U.S. forces launched an airstrike Thursday that killed Iran's top general Qasem Soleimani, and experts are mixed as to how this event will play out and affect the oil market.
A Different Oil Market Than 5 Years Ago
If Thursday's targeted strike against Soleimani took place five years ago, the price of oil would be north of $100 a barrel, Helima Croft, managing director and global head of commodity strategy at RBC Capital Markets, said Friday on CNBC.
Given the surge in U.S. oil production over the past few years, the impact on the attack on the oil market is minimal.
Iran has built a reputation in recent months of showing signs of aggression and made it clear it has the capacity to be disruptive, she said.
Moving forward, nothing is off the table in terms of how Iran could respond, and the the conflict could potentially escalate to U.S. forces attacking targets inside Iran, Croft said.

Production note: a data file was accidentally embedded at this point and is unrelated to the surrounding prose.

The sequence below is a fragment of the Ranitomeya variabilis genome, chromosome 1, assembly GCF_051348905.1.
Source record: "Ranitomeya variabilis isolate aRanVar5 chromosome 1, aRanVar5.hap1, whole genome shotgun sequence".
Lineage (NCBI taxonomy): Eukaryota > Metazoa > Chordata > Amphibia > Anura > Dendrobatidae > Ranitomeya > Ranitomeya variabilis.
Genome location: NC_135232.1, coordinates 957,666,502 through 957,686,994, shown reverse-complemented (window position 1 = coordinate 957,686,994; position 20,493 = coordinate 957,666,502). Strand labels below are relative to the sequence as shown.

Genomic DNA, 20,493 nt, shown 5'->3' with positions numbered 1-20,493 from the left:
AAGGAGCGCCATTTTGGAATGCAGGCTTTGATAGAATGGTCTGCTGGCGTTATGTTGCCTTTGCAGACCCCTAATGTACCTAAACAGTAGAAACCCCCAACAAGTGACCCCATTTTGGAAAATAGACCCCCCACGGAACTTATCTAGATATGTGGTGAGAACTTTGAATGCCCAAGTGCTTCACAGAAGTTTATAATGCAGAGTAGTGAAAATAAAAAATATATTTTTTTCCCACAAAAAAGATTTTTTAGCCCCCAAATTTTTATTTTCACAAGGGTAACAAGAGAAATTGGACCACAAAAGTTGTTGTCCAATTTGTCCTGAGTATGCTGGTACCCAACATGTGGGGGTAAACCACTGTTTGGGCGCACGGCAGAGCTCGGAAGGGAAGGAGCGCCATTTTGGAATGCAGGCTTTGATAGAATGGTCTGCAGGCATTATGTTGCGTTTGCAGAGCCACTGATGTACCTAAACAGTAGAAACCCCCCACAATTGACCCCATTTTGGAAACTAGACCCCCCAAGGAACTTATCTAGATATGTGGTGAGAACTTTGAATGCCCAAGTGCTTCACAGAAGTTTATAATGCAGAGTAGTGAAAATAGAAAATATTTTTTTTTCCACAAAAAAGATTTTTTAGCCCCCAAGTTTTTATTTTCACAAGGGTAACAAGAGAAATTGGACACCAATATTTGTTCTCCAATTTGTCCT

"I think Soleimani was too important to the Iranian leadership for them to just let this pass."
Cramer Urges Caution With Oil
Investors should be cautious in buying oil for two reasons, CNBC's Jim Cramer said on "Squawk Box."
First, oil futures for delivery from 2023 through 2025 are mostly unchanged, which is "what I care about," the CNBC host said.
Even after a terrorist attack on a Saudi Arabia oil facility cut its capacity by half, oil merely had a "two days up move and that was it," he said.
Investors buying oil today may be forced to "sell it tomorrow," Cramer said.
The impact on stocks is just as minimal, as the markets have given back just a few short days' worth of gains, he said.
Bremmer Says Iran Crossed Red Line
President Donald Trump has shown a willingness to avoid escalating tensions with Iran over the past few months, but he couldn't sit by idly after Iran crossed a "red line," Ian Bremmer, president of Eurasia Group, said on "Squawk Box."
Specifically, Soleimani directly orchestrated attacks against U.S. assets, including its embassy in Iraq, Bremmer said.
Iran was also given the message that any response from the U.S. would be "significant," he said.
Nevertheless, the world is "better off" today without Soleimani, Bremmer said.
The Iranian general was tasked with building a proxy and terrorist network across the Middle East, the Eurasia Group president said, adding that it has been "amply documented" his actions led to the deaths of hundreds of American soldiers in Iraq over the years.